There, I said it. Other web stores do not mention this fact or they bury it in small print in the terms and conditions or will wait for “the angry phone call” to suddenly back up behind a policy that they were too afraid to admit. I think that’s poor business practice. I believe that the customer deserves to know as much as possible, up front and in plain language prior to clicking the “Place My Order” button.
But that’s just another reason why the King Of Futons is different. We’re not trying to shine you over with tricky sales moves or play a sort of “But Game” where we hide our stipulations and wait for the moment to say “yes, But…it’s in the small print we know you didn’t read anyway, and yadda yadda blabbity blah blah.”
Buying online is different than buying from a brick and mortar retail store and the sooner that you understand that difference, the sooner everyone will be wiser and happier.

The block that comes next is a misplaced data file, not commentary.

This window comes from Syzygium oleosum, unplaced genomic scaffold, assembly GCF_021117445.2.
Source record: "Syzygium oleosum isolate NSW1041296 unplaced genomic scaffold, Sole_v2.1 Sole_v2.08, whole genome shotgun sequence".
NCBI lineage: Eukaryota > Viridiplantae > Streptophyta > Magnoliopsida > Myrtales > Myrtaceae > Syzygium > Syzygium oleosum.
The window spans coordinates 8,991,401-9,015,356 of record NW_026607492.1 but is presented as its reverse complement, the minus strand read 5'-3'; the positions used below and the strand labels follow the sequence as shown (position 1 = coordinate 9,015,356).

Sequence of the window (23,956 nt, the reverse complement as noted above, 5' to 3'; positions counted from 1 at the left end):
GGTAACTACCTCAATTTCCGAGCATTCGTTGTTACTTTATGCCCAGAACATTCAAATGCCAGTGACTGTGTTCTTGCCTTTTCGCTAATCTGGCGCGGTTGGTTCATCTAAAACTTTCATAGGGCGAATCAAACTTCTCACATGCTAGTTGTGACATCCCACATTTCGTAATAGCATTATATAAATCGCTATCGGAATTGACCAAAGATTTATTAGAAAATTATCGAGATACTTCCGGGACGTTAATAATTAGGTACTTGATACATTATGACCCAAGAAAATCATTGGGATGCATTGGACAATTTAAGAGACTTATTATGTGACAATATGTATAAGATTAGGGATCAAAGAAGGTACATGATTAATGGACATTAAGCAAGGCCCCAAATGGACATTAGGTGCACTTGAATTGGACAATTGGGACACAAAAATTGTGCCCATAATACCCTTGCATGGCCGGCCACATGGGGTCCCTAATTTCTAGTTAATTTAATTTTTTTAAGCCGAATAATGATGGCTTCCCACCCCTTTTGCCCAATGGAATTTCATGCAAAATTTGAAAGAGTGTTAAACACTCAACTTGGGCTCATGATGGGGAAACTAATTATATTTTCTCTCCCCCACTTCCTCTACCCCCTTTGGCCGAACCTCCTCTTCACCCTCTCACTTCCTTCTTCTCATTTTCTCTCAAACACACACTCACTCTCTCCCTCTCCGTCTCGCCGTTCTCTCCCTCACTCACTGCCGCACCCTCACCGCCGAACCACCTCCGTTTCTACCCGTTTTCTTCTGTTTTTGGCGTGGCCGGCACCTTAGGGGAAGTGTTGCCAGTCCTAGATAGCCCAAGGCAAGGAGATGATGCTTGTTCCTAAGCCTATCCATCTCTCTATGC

Retail furniture stores are (supposed to be, anyways) great at providing one-on-one in-person “white glove” type of treatment when it comes to delivery of their services and products. And you pay for that in terms of higher prices, delivery fees, setup fees, etc. You generally have to wait longer for your order to be delivered because many retail stores need to accumulate a large enough order before their distributors will ship it out to you. Depending on when you buy and where they are in their ordering cycle, you could be waiting 3, 4, even 6 weeks. There’s a give and take. You pay more, but you have access to a different type of services available.
Online stores offer their products and services at reduced pricing, reduced overhead, and normally free delivery that is 10-20 times faster than the retail stores. You can still get great one-on-one customer service in helping decide what you want to buy (or at least you should be getting great one-on-one customer service!), but shopping online also has a give and take. You pay less, get your stuff a lot quicker, but the types of services available are different.